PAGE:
Take the 2-minute tour ×
Physics Stack Exchange is a question and answer site for active researchers, academics and students of physics. It's 100% free, no registration required.

consider a transition for an electron in the Hydrogen atom from the ground state to the 1st excited state. Let's say this transition occurs through absorption of a photon of exactly the energy required to excite the electron.

what happens to the photon right after it is absorbed? is it annhilated when it is absorbed? does its wavefunction cease to exist? I'm curious about this process thanks.

share|improve this question
add comment

3 Answers

up vote 3 down vote accepted

Well, in the personificated picture that we often have of particles, it indeed ceases to exist. In a less dramatic language this can also be described on the level of fields: electron in the atom is a localized Dirac field while the incoming photon is an EM wave. This process is then morally no different from classical theory of interaction of waves with matter: some of the wave is reflected, some is scattered, some is absorbed.

Similarly, one could ask a question similar to yours about the creation of particle-antiparticle pairs. Are these brought into existence by some act on magic? It turns out that on the level of fields these are nothing else than quantum mechanical fluctuations that you can imagine as ripples and peaks on the sea surface. The sharp peaks then essentially have properties of particles. Indeed, this is how we think of particles in general: they are well-formed local portions of the field.

share|improve this answer
add comment

No, the wave function of a photon does not cease to exist. Technically a photon is an excited state of an oscillator. After absorption the oscillator wave function becomes a wave function of the ground state. The electron wave function, on the contrary, becomes an excited one from the ground state wave function.

The total wave function is a product of independent state wave functions. None of them ceases to exist while interactions.

Each state can also be described with "occupation numbers" $n_i (t)$. Physical processes are redistributions of the occupation numbers. Transition from $n_{ph} = 1$ to $n_{ph} = 0$ is absorption of a photon but not a photon wave function destruction.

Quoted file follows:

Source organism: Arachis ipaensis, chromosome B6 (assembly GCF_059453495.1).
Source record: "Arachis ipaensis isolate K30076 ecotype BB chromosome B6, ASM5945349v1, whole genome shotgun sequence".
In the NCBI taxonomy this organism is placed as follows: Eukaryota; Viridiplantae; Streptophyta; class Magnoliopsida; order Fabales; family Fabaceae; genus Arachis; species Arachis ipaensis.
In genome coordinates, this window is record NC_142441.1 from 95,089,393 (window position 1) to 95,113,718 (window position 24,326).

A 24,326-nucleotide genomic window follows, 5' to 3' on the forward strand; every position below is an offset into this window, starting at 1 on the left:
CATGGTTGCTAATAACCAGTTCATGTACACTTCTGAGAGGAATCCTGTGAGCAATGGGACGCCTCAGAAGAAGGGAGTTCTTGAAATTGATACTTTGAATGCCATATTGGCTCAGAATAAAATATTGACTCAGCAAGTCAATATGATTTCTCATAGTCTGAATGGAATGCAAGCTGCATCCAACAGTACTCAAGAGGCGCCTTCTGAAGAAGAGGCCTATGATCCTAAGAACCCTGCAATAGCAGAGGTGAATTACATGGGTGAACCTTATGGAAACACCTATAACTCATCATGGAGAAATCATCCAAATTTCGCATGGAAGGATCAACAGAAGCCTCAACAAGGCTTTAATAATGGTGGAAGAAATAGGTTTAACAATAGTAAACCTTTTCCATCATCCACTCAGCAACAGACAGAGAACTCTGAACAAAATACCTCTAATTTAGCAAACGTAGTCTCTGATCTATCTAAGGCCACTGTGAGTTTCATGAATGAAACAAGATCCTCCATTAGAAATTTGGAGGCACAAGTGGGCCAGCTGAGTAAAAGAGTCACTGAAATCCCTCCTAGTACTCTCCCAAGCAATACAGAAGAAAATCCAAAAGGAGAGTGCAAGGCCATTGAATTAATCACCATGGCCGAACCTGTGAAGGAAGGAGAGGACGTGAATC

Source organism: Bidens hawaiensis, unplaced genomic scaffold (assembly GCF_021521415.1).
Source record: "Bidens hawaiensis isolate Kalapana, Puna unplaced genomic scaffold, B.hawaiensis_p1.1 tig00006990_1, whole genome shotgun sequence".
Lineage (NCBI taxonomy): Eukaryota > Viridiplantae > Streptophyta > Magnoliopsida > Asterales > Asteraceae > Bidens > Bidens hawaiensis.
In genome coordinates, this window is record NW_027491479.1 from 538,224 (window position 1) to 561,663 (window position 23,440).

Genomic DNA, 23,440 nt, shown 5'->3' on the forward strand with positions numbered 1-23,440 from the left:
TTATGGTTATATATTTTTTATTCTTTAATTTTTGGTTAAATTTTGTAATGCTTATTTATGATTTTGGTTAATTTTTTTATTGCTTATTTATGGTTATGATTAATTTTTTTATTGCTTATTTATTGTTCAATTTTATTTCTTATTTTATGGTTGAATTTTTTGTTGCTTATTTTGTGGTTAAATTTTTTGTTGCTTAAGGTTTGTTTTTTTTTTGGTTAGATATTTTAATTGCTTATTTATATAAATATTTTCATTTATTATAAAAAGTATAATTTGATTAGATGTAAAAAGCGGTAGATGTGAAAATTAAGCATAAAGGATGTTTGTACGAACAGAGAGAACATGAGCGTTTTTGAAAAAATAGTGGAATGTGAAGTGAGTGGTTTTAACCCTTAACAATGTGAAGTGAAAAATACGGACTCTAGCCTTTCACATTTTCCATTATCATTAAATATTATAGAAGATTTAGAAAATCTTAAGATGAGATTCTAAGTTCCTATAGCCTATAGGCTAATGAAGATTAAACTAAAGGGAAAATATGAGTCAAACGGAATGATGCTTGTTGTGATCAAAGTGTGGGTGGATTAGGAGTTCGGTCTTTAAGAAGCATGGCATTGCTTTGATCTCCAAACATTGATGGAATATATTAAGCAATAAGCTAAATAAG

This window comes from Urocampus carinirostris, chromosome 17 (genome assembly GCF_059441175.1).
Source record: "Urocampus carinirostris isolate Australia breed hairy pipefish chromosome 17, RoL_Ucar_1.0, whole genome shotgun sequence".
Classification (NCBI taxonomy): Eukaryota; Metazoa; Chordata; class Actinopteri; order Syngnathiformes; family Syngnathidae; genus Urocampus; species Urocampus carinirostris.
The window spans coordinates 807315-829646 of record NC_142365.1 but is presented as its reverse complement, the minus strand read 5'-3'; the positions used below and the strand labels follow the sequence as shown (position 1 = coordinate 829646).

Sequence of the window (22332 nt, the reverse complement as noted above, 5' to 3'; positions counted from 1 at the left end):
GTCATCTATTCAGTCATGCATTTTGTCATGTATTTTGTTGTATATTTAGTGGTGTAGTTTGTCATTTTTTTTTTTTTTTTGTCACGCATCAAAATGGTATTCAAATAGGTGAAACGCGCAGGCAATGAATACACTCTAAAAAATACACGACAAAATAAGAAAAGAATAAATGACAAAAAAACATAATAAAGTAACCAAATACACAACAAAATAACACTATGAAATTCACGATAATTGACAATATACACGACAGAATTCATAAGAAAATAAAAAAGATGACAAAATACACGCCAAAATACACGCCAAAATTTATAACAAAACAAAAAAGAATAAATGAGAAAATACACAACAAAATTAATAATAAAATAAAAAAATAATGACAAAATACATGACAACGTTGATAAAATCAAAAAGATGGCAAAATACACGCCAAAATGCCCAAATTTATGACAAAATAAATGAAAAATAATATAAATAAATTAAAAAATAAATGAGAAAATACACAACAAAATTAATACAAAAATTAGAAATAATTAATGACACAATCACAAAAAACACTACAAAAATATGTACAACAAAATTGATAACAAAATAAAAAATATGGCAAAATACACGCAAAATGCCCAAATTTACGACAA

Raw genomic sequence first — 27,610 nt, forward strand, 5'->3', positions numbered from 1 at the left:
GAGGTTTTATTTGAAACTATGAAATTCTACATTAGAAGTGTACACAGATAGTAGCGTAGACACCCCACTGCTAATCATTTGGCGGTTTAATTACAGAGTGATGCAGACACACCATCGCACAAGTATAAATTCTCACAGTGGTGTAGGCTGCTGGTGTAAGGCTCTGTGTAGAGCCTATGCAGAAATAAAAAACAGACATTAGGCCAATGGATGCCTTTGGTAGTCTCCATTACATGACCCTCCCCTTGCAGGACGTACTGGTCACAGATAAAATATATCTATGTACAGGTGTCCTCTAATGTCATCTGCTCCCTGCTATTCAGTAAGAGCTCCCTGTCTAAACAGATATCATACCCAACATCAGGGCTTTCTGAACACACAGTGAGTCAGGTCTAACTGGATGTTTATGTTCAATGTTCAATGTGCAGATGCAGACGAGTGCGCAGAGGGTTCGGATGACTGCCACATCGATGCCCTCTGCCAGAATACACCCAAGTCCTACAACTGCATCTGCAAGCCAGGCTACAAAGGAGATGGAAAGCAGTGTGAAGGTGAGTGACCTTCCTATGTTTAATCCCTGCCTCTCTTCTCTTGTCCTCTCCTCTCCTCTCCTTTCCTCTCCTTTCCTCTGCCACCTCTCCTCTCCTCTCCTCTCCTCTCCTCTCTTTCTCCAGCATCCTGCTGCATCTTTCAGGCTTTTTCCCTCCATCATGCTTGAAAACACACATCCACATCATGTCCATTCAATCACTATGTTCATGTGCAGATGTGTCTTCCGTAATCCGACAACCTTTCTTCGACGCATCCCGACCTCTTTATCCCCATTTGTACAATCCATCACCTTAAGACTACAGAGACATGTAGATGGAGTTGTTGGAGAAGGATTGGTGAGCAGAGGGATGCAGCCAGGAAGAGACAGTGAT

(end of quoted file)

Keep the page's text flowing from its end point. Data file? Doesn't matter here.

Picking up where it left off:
share|improve this answer
add comment

I'm going to go way out on a limb and say that this is a hypothetical experiment that has never been carried out. I believe it is impossible to prepare a hydrogen atom in the ground state, expose it to light energy, and then observe it in the excited state. Never been done, as far as I know.

EDIT: This posting has been accumulating anonymous downvotes since it went up yesterday. I don't believe I've said anything controversial. Certainly, everyone "knows" that this it what happens when you expose hydrogen to light energy. I'm just questioning whether it's actually observable in an experimental sense.

I happen to believe that nothing of the sort happens. I think that when hydrogen is in the presence of an oscillating electromagnetic field of the right frequency, it is driven into a superposition of the s and p states. In this state, the charge distribution of the atom oscillates like a tiny antenna; and it interacts with the external field exactly as would a classical antenna with the same parameters. There is nothing in the mathematics of the interaction which requires it to end up in a pure p state, and nothing that requires the energy to be exchanged with the external field in specific quantities.

I know that my opinions would be considered to be verging on "crackpot", but that is not the point. I am simply asking people who think they know better than me: just what is the experimental evidence that their model of quantized energy exchange is superior to my model. I have already said that I do not believe that observation of the s-p transition of hydrogen provides any such evidence.

share|improve this answer
add comment

Your Answer

 
discard

By posting your answer, you agree to the privacy policy and terms of service.

Not the answer you're looking for? Browse other questions tagged or ask your own question.